BELIEVE   ME   NOT!    - -     A   SKEPTIC's   GUIDE  

next up previous
Next: Damped Harmonic Motion Up: The Spring Pendulum Previous: The Spring Pendulum

Imaginary Exponents

Mathematics, of course, provides a simple solution to this problem: just have  $\kappa$  be an imaginary number, say

\begin{displaymath}\kappa \; \equiv \; i \, \omega
\qquad \hbox{\rm where} \qquad
i \; \equiv \; \sqrt{-1}

and  $\omega$  is a positive real constant. Let's see if this trial solution "works" (i.e. take its second derivative and see if we get back our equation of motion):
x(t) = $\displaystyle x_0 \, e^{i \, \omega \, t}$ (13.14)
$\displaystyle \dot{x}$ = $\displaystyle i \, \omega \, x_0 \, e^{i \, \omega \, t}$ (13.15)
$\displaystyle \ddot{x}$ = $\displaystyle - \omega^2 \, x_0 \, e^{i \, \omega \, t}$ (13.16)
$\displaystyle \hbox{\rm or} \qquad
\ddot{x}$ = $\displaystyle - \omega^2 \, x$ (13.17)
$\displaystyle \hbox{\rm so} \qquad \omega$ $\textstyle \equiv$ $\displaystyle \sqrt{k \over m}$ (13.18)

OK, it works. But what does it describe? For this we go back to our series expansions for the exponential, sine and cosine functions and note that if we let   $z \equiv i \theta$,  the following mathematical identity holds:13.5

\begin{displaymath}e^{i \, \theta} \; = \; \cos(\theta) \; + \; i \; \sin(\theta)
\end{displaymath} (13.19)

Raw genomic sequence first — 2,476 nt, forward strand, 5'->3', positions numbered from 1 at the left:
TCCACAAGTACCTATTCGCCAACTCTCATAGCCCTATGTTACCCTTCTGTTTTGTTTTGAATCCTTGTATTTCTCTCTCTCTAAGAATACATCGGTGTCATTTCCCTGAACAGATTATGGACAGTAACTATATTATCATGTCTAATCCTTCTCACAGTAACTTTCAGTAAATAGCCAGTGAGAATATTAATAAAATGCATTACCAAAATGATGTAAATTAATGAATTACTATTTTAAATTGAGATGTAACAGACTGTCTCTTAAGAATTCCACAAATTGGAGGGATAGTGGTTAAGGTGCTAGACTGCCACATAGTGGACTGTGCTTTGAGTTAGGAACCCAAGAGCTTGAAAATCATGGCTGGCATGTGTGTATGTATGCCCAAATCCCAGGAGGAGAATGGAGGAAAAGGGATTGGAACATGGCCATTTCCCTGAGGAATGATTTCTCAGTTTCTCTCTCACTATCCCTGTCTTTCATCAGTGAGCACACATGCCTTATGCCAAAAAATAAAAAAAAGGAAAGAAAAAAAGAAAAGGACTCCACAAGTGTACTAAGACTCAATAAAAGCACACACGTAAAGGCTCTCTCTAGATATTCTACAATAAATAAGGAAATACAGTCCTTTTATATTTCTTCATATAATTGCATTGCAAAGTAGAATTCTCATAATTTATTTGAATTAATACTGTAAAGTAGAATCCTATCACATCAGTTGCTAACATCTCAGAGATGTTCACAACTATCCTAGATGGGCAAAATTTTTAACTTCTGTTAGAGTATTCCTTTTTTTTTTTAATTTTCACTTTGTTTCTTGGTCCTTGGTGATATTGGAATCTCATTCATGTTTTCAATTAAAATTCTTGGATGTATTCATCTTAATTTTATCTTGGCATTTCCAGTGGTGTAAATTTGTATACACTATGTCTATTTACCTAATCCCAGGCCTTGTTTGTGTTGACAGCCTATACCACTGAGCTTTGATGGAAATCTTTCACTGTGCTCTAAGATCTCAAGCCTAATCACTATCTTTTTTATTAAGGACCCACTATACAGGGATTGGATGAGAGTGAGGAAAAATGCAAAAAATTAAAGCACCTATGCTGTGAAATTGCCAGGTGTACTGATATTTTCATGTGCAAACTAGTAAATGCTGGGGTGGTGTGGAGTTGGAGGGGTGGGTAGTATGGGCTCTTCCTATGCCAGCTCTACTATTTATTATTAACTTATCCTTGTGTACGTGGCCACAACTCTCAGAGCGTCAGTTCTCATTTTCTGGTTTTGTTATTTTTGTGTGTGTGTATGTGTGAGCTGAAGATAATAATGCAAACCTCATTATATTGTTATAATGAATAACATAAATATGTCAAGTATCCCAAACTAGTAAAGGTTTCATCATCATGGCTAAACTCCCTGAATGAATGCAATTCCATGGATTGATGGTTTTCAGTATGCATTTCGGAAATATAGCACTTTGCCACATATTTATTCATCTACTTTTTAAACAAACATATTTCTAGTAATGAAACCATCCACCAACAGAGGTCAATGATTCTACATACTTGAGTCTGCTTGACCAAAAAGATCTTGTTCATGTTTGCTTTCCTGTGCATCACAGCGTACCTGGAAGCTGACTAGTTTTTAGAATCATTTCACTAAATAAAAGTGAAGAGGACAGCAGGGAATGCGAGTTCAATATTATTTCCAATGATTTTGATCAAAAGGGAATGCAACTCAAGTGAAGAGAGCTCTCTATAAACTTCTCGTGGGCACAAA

Thus, for the case at hand, if   $\theta \equiv \omega \, t$  [you probably knew this was coming] then

\begin{displaymath}x_0 \, e^{i \, \omega \, t} \; = \;
x_0 \; \cos(\omega t) \; + \; i \; x_0 \; \sin(\omega t)

-- i.e. the formula for the projection of uniform circular motion, with an imaginary part "tacked on." What does this mean?

I don't know.

What! How can I say, "I don't know," about the premiere paradigm of Mechanics? We're supposed to know everything about Mechanics! Let me put it this way: we have happened upon a nice tidy mathematical representation that works - i.e. if we use certain rules to manipulate the mathematics, it will faithfully give correct answers to our questions about how this thing will behave. The rules, by the way, are as follows:

Keep the imaginary components through all your calculations until the final "answer," and then throw away any remaining imaginary parts of any actual measurable quantity.
The point is, there is a difference between understanding how something works and knowing what it means. Meaning is something we put into our world by act of will, though not always conscious will. How it works is there before us and after we are gone. No one asks the "meaning" of a screwdriver or a carburetor or a copy machine; some of the conceptual tools of Physics are in this class, though of course there is nothing to prevent anyone from putting meaning into them.13.6

next up previous
Next: Damped Harmonic Motion Up: The Spring Pendulum Previous: The Spring Pendulum
Jess H. Brewer - Last modified: Sun Nov 15 13:37:00 PST 2015